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Autopsy inconclusive on meningococcemia; lab results pending

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EUGENE, Ore. - An autopsy didn't find enough physical evidence to confirm or rule out meningococcemia in the death of a University of Oregon freshman, public health officials said Wednesday.

Lauren Jones, 18, died Tuesday. She was a member of the acrobatics and tumbling team, the UO said.

Public health officials are keen to know what caused a young athlete to die.

Since January, three students have been diagnosed with an infectious and potentially deadly bacterial infection known as meningococcemia.

The cases led to hundreds of students taking preventative antibiotics just in case.

The autopsy on Jones didn't find any of the tell-tale physical symptoms of meningococcemia, so officials are waiting on lab results. Those results could take days to come back.

The autopsy on Jones didn't find any of the tell-tale physical symptoms of meningococcemia, so officials are waiting on lab results. Those results could take days to come back.

"We are awaiting the results of the test as to whether this is meningitis or meningococcemia or whether this is any kind of communicable disease," Davis said. "Given the proximity and timeliness of this case to the other cases of meningococcemia we've had recently, it is a possibility, certainly, but we have no confirmation."

Right now, Public Health is bracing for the possibility that the labs could come back positive for the bacterial infection.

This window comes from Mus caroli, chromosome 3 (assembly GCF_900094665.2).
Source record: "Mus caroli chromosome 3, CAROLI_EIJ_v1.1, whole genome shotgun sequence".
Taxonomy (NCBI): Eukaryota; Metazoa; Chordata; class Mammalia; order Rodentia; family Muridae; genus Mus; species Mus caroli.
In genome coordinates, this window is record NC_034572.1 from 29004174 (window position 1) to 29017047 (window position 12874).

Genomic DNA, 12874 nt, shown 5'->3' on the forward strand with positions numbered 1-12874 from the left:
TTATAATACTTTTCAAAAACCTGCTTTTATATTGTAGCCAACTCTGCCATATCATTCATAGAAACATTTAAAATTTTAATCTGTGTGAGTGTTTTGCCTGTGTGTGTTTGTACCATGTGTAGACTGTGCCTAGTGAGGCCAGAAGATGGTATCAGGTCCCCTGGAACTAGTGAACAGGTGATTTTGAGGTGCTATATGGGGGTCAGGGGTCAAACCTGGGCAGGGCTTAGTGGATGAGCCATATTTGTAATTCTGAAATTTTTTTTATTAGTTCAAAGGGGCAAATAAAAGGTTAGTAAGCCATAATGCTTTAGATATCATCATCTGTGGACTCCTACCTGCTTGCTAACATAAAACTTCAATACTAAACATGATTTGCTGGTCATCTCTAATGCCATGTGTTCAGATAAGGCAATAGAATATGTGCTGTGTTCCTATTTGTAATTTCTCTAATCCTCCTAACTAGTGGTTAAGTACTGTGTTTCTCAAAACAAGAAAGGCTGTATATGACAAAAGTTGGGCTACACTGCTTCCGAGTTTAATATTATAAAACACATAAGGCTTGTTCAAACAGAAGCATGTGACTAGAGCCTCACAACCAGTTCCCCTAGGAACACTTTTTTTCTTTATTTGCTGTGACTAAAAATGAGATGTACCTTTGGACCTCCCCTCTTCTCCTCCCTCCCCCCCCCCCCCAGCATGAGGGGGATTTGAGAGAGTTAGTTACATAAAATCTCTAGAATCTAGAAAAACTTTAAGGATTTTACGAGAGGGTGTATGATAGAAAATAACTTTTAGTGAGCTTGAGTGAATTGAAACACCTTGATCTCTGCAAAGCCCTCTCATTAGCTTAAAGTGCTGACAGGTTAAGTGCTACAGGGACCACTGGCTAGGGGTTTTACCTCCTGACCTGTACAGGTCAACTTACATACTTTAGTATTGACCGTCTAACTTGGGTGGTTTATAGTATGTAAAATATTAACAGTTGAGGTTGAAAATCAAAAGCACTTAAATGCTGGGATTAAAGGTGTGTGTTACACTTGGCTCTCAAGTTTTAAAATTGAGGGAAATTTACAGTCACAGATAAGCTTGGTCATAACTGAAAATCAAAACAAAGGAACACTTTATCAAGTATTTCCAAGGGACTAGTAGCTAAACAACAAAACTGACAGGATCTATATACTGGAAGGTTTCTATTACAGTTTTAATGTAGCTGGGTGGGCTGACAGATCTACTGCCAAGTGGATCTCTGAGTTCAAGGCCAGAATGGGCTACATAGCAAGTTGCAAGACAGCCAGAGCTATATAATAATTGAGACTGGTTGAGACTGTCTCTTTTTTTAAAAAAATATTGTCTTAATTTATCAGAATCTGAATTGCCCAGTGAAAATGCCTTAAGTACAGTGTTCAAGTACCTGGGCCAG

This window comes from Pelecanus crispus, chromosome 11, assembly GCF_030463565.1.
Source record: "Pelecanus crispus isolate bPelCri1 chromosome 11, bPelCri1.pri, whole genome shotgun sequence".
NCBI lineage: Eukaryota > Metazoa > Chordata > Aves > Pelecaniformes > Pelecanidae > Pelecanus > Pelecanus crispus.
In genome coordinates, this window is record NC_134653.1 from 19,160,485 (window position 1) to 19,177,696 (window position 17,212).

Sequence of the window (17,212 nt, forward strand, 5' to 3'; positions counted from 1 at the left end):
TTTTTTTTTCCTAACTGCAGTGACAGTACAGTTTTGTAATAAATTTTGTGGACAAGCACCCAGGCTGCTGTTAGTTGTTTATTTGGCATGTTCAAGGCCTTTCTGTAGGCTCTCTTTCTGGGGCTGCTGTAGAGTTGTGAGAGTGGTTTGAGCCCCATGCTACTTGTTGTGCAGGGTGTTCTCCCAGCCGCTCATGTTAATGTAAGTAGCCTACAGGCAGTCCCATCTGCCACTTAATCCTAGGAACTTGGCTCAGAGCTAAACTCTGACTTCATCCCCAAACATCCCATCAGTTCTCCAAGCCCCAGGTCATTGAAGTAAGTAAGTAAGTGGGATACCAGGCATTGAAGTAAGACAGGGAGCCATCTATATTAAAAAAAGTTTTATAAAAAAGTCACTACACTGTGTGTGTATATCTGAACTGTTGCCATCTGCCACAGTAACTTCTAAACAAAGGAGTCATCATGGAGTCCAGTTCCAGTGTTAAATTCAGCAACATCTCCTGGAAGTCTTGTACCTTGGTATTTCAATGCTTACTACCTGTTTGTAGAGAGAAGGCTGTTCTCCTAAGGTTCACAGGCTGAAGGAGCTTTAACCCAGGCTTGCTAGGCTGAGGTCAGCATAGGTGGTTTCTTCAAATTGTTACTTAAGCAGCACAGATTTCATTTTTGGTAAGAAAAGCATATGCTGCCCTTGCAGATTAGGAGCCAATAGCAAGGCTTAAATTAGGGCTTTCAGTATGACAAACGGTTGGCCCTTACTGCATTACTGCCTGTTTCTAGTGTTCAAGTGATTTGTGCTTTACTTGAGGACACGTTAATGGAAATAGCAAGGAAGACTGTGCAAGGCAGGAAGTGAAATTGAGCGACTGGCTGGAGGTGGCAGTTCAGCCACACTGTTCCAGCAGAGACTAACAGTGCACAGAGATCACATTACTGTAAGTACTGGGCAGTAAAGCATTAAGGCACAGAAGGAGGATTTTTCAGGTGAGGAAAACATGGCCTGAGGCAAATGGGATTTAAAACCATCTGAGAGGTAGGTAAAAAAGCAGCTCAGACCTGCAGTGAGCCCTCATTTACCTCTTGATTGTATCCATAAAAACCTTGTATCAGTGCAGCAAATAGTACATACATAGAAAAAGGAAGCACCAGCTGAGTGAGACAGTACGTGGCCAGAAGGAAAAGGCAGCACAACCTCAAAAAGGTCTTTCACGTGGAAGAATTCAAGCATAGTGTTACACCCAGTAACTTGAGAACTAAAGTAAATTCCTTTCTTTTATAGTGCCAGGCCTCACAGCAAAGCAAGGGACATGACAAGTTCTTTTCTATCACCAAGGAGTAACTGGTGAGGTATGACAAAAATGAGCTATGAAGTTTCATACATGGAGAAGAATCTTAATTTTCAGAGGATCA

"If it does, our concern would be the entire campus. How do we prevent the spread of this? How do we prevent anyone else from getting sick?" Davis said. "Even if this does turn out to be a 4th case, we're still dealing with a communicable disease that spreads very slowly in comparison with other diseases. This is not going to be something that sweeps over campus in a matter of days. This is going to be a slow burn."

Public health response

Tests have produced a DNA "fingerprint" of the bacteria in the first case reported in January , said Jason Davis with Lane County Public Health.

Tests aren't back yet on the second and third cases, but investigators have established a "social" connection between the patients, he said.

If infectious disease investigators connect three cases, the government will ask everyone on campus to take preventative medications to halt any further spread of the bacteria, Davis said.

"In terms of the rest of the students, the panic level doesn't need to be on 'Amber Alert; at this point. People need to be concerned and they need to do what's right for their own healthcare," Davis said. "Don't leave your Kleenexes or anything you've coughed on lying around. Put it in a waste paper basket or receptacle as soon as possible. Cough into your shoulder or elbow, and again: Just wash your hands, wash your hands, wash your hands."

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